The Blink Live conference brought together marketers, agencies and tech brands to discuss new opportunities using today and tomorrow’s technology. Here are 3 key takeways:
Marketers still missing opportunities in dark social
Brands are still getting to grips with dark social and consequently missing out on a wealth of high value leads, according to Charlie Baillie, regional director for Southeast Asia at RadiumOne.
According to a study from the marketing technology company, although 84 percent of sharing is happening outside social networks, more than 90 percent of social marketing dollars go to social networks.
“Marketers don’t get what all of sharing is today,” he said. “Dark social sharing is more real and authentic. It’s digital word-of-mouth, and we don’t need to be told how powerful word-of-mouth is with consumers.”
Baillie said instant messaging platforms now have more active users than social networks, with significant growth occurring in Southeast Asia.
“Brands need to look at sharing data and insights to target high-value audiences that can be targeted in real-time,” he said.
Dark social sharers are also more likely to convert, Baillie added, because they’re usually sharing with a stronger intent and sharing content that the recipient has a genuine interest in.
Longer content works when live
Contrary to popular opinion about the average consumer’s attention span, longer content is the best way to get the most out of Facebook Live, said Rafael Guida, global brands creative at Facebook in Singapore.
For “decent content” when live-streaming on the social network, Guida said users should aim for an average of 40 minutes in length.
“We obviously need ‘content on the go’ on Facebook – short videos, that work without sound, maybe sometimes just a gif,” he said. “But you also need content for longer attention spans, and that works best with Facebook Live.”
Facebook launched 10 new video products last year alone, and Guida said the company has no intention of slowing down. New offerings, such as Live 360 video and live video conversations with those viewing the stream – currently only available to public figures – are already on the platform.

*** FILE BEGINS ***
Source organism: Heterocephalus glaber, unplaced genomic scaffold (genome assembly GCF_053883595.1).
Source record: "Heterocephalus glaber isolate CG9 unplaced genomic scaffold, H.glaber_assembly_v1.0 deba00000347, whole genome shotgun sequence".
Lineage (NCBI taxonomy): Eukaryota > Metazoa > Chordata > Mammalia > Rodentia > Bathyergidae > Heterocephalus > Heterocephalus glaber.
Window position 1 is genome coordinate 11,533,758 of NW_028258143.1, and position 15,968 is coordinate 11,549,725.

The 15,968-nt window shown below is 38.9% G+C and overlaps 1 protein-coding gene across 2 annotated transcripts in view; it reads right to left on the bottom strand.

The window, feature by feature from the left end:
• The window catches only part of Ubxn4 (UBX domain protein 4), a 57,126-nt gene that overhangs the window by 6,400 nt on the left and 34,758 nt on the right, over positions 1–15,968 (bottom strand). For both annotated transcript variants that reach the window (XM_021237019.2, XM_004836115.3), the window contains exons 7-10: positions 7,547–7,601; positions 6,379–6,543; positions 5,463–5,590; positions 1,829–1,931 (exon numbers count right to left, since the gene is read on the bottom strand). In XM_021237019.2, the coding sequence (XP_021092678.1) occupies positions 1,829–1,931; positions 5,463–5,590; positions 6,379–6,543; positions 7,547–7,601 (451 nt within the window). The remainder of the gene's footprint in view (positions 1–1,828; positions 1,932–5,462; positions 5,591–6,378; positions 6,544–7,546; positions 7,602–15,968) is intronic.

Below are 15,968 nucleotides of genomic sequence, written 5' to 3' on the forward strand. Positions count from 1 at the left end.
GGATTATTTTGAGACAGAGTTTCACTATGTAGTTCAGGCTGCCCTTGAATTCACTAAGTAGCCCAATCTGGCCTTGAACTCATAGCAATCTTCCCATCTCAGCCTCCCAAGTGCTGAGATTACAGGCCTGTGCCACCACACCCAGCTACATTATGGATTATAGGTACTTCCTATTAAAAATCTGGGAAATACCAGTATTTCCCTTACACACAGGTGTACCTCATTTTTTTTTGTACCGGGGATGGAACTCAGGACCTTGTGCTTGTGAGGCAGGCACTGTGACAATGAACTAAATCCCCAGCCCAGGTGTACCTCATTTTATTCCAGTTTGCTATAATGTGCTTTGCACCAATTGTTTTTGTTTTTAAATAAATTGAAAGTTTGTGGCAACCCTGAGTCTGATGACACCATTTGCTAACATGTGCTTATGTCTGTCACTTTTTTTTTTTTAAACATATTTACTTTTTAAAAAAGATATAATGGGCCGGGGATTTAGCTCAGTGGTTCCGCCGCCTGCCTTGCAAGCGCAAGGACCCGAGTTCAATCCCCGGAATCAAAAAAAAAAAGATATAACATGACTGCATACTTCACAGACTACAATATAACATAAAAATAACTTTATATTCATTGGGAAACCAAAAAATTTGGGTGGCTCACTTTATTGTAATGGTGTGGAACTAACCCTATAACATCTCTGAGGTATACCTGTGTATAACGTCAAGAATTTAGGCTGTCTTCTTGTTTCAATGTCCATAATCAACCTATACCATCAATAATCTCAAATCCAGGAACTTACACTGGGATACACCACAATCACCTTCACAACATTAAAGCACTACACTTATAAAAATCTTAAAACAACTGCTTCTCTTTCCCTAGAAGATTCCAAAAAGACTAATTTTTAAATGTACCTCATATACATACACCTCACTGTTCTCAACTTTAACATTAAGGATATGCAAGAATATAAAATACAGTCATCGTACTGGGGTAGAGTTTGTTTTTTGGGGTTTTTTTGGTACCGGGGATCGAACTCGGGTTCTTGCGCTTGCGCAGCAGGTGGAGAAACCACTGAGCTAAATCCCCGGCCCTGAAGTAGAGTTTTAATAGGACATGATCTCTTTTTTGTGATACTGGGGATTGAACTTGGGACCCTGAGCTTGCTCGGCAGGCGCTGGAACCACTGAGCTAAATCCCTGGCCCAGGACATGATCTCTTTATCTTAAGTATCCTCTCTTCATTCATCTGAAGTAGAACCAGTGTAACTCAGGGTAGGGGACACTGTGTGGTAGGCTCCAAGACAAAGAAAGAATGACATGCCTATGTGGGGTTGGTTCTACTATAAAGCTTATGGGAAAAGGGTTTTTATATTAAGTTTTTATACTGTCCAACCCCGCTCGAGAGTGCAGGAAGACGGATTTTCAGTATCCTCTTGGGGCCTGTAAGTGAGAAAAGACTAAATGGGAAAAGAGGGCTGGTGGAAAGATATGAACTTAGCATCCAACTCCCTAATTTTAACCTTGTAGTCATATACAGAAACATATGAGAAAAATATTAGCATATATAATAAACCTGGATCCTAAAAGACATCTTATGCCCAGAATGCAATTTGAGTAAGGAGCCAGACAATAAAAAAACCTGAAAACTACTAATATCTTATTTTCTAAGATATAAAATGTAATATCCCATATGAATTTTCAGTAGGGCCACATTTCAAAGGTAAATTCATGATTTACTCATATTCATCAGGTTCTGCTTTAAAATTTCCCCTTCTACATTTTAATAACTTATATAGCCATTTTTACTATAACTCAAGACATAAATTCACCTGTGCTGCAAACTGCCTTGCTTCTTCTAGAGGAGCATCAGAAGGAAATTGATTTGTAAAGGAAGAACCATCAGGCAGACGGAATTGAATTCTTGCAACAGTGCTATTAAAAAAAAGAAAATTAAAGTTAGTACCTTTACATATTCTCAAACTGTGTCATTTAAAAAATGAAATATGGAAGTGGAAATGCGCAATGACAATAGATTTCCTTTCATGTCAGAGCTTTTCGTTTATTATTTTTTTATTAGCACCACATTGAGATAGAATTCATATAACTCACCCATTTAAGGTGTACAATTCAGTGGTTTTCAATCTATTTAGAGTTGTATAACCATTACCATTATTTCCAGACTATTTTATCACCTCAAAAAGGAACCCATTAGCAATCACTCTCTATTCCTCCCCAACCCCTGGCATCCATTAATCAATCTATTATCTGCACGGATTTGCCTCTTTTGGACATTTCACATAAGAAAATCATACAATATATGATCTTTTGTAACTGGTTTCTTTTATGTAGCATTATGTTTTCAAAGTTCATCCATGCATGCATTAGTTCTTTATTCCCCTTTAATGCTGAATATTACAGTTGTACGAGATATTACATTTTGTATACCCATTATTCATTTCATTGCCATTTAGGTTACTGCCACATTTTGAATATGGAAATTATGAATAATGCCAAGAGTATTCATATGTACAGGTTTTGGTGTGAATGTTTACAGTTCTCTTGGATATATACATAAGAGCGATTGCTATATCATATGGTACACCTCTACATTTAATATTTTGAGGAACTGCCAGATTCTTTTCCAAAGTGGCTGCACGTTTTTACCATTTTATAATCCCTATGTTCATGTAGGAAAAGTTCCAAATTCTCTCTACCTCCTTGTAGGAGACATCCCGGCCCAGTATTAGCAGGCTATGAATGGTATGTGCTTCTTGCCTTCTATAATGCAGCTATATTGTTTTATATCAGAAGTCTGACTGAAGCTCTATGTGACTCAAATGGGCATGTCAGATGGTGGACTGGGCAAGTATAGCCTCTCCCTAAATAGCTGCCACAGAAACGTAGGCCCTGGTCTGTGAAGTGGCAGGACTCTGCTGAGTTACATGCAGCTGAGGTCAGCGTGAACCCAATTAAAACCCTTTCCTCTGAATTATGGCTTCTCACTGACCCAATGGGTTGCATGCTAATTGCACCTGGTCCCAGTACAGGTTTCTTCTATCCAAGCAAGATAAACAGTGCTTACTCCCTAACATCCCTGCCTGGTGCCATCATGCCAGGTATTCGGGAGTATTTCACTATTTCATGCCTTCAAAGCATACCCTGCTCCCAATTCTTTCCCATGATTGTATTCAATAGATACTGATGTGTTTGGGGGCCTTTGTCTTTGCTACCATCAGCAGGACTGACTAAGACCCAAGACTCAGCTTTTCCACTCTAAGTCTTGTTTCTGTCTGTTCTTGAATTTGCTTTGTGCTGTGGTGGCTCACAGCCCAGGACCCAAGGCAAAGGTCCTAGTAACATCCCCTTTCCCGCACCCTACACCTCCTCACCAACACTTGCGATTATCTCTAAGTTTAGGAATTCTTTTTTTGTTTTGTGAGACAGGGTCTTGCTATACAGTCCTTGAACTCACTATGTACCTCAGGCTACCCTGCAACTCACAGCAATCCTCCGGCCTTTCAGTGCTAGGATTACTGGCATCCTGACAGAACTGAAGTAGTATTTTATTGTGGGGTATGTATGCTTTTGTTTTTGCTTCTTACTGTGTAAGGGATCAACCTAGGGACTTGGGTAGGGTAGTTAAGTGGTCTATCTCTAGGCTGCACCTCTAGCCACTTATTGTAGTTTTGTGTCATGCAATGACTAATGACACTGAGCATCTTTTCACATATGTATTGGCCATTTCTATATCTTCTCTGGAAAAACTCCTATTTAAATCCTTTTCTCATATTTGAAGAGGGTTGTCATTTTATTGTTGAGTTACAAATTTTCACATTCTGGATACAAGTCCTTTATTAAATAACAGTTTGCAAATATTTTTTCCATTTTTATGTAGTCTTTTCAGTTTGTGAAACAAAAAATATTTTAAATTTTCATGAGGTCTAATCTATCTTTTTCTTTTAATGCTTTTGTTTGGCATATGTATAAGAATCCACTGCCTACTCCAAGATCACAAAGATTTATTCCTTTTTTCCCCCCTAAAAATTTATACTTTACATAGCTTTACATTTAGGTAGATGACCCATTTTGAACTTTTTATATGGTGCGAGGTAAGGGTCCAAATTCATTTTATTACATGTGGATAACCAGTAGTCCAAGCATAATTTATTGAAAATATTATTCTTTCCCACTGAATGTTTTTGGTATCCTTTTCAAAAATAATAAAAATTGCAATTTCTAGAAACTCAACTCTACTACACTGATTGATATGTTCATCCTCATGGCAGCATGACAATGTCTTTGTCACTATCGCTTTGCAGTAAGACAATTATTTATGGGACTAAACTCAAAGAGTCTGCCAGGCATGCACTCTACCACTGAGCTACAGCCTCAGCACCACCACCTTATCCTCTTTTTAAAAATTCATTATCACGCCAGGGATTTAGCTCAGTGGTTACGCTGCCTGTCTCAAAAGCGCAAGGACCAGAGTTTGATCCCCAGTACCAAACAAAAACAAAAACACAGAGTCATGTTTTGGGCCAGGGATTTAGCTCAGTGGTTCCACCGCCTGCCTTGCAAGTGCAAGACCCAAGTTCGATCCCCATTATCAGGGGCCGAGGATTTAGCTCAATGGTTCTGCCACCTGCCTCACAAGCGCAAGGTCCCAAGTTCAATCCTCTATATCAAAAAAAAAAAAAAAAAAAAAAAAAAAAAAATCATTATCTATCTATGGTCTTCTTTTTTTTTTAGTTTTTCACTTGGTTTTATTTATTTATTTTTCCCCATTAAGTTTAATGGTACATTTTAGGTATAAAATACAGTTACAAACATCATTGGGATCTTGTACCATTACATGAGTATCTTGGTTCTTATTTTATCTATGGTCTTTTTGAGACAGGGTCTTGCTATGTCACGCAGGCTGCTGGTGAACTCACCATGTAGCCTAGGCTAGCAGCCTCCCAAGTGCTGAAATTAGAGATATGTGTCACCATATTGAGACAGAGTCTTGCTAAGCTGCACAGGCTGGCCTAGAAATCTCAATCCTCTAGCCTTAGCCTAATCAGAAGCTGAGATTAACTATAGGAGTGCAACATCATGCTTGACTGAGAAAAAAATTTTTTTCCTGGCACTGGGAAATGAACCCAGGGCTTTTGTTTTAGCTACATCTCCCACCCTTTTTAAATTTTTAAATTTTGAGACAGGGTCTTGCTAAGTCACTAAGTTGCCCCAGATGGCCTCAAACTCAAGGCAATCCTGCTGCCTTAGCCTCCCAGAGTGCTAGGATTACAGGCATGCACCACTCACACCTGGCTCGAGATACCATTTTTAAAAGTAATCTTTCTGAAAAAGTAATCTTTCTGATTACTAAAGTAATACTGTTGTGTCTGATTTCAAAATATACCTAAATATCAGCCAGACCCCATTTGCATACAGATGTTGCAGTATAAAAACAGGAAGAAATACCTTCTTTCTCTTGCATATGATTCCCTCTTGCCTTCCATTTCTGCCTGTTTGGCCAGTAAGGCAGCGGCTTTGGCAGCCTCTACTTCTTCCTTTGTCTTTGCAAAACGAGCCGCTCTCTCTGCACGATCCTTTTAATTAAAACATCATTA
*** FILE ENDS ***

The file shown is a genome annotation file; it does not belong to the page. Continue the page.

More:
“Live isn’t new,” Guida said “But it has been based on broadcast and very passive. We made it mobile, democratic and interactive.”
With this power, though, comes responsibility, and Guida said brands must remember that “live is a risky product”. To get the most from it, he said companies need to incorporate it as part of a broader campaign strategy.
Go beyond the gimmick for VR/AR success
The potential for brands with virtual, augmented or mixed reality is palpable, but marketers need to make sure they’re seeing beyond just the technology.
Caroline Troman, commercial director for Asia at AOL – soon to be rebranded Oath – said while consumers are generally excited about VR/AR, brands need to ensure they don’t turn into the next Pokémon Go – a one-hit wonder that has faded dramatically in a year.
Marketers must consider three key factors when designing a VR/AR campaign. First, tap into user emotions, “particularly happiness and escapism”, Troman said. “Consumers will have fully immersive engagement with your content, so they have to feel good about it.”
Second, be educational, not gimmicky. “Don’t just follow trends, create value in your content, it’s extremely important,” she said. “Do something different, but offer something valuable.”
Tied into this is, of course, putting the consumer first, rather than planning a VR strategy for the sake of it. Troman pointed to the example of Fiat, which has used VR and 360 video in its marketing strategy so consumers can virtually interact with cars and their features.
“It works because it’s being used to simplify a complex path to purchase, which is car buying,” she said. “It’s VR but with the consumer at the core.”